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J Mol Biol. 1997 Feb 21;266(2):297-305.

Short-homology-independent illegitimate recombination in Escherichia coli: distinct mechanism from short-homology-dependent illegitimate recombination.

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  • 1Department of Molecular Biology, Institute of Medical Science, University of Tokyo PO Takanawa, Japan.

Abstract

We have shown elsewhere that there is no, or very little, homology at the recombination sites in DNA gyrase-mediated illegitimate recombination in vitro. On the other hand, many reports have indicated that illegitimate recombination takes place between sequences with a short homology. To clarify this contradiction, we analyzed the mechanism of DNA gyrase-mediated illegitimate recombination in vivo, by isolating a temperature-sensitive gyrA mutant (gyrAhr1) that causes spontaneous illegitimate recombination at a higher frequency than that of the wild-type. This mutant also causes spontaneous induction of lambda prophage. It is therefore suggested that the gyrAhr1 mutation induces strand breaks in the chromosome, resulting in the formation of illegitimate recombinants. Analysis of the recombination junctions of lambdabio transducing phages formed spontaneously in the gyrAhr1 mutant revealed that the Escherichia coli bio and lambda recombination sites have an average homologous sequence of only 1.3 base pairs. This is the first indication that homology in vivo is not required for illegitimate recombination. On the other hand, a short homology of 8.4 bp, on average, was found in the junctions of lambdabio transducing phages formed spontaneously in the wild-type bacteria. When the gyrAhr1 mutant was irradiated with UV, short homologies were also detected in the junctions. We concluded that illegitimate recombination, which takes place spontaneously in the gyrAhr1 mutants, is distinguishable from spontaneous recombination in the wild-type and from UV-induced recombination in the mutant with regard to the requirement for short homology. We propose that short-homology-independent illegitimate recombination is mediated by subunit exchange between DNA gyrase, while short-homology-dependent recombination is triggered by double-strand breaks and completed by processing, annealing, and ligation of DNA ends.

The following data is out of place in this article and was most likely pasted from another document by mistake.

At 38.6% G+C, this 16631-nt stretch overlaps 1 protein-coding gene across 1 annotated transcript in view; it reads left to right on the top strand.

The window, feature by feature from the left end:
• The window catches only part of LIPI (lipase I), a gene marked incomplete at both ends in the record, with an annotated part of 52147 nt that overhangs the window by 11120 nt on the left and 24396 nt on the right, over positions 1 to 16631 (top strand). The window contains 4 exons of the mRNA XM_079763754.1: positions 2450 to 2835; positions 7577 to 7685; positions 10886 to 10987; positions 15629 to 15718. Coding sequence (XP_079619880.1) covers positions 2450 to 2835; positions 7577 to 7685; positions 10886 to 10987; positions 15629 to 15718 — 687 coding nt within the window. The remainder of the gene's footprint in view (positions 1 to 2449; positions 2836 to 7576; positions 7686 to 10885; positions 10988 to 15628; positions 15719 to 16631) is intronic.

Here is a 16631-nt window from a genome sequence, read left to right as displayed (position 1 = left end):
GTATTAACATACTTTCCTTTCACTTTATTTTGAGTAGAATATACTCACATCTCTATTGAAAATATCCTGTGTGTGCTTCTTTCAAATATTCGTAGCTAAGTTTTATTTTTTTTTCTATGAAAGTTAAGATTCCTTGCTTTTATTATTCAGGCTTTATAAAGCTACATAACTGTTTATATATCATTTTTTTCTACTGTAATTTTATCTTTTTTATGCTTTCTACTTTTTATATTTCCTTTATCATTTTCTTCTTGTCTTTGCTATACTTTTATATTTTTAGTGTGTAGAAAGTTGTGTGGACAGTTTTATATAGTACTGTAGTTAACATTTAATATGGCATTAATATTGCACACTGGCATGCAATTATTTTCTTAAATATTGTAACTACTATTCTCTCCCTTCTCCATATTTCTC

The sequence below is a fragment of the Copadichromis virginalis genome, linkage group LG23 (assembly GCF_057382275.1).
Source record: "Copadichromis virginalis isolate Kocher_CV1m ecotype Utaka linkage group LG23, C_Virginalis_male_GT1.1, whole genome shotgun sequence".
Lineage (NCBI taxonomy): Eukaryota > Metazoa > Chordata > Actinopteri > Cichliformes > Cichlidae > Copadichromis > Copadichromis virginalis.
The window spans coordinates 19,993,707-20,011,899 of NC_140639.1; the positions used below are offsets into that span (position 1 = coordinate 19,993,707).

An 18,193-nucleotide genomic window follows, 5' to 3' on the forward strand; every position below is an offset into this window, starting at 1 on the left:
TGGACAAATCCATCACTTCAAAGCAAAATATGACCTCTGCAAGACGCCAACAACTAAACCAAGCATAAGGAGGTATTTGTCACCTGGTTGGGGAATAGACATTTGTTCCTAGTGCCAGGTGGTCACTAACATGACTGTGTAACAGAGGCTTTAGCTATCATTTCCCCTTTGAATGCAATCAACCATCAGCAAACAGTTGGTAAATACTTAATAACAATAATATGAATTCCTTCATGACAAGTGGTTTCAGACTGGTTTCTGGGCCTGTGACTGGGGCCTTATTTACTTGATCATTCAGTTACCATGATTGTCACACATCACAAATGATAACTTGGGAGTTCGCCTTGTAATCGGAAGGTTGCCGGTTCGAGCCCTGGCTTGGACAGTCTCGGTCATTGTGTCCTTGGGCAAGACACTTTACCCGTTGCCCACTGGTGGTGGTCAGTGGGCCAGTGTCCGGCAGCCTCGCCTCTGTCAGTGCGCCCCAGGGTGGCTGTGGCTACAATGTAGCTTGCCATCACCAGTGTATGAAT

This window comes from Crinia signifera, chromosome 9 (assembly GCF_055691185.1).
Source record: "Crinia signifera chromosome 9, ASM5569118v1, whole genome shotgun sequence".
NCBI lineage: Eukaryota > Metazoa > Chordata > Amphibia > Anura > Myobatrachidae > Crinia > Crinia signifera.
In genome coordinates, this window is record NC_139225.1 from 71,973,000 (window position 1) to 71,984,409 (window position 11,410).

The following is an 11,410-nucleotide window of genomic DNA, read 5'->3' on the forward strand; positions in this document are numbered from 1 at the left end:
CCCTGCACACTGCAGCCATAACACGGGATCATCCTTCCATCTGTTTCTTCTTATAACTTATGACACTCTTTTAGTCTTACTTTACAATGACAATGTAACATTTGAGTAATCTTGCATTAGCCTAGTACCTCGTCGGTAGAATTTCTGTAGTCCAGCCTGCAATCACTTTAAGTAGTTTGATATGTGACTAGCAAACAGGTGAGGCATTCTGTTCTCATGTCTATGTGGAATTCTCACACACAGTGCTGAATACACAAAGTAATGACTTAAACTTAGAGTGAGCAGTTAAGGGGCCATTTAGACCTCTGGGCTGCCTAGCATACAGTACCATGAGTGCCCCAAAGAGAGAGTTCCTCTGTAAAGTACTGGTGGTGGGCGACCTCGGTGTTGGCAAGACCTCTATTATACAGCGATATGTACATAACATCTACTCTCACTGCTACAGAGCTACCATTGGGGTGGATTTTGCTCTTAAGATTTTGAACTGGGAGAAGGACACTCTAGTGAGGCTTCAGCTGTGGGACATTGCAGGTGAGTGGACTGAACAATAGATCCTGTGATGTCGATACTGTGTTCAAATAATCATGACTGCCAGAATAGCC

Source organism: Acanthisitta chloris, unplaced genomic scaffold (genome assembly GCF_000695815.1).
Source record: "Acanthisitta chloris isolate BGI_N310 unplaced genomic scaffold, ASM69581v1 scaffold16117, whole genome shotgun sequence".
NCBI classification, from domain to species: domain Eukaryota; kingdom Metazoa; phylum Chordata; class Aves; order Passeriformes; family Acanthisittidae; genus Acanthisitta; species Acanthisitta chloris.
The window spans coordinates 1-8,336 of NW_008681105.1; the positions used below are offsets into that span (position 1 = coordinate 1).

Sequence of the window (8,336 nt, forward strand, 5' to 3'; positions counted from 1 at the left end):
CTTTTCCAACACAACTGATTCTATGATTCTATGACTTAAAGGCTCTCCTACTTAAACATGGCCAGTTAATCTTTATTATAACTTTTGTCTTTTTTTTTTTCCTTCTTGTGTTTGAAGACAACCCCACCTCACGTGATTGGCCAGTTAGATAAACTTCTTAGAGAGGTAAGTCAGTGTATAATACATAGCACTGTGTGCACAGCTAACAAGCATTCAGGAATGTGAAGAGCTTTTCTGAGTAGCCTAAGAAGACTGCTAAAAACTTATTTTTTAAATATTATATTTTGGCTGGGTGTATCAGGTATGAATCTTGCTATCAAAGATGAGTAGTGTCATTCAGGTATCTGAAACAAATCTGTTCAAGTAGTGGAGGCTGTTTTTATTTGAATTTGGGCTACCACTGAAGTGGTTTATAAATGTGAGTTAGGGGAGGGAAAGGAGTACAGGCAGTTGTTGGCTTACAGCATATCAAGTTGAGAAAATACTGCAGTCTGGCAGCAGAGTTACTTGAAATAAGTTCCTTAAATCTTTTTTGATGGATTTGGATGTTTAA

PMID:
9047364
[PubMed - indexed for MEDLINE]
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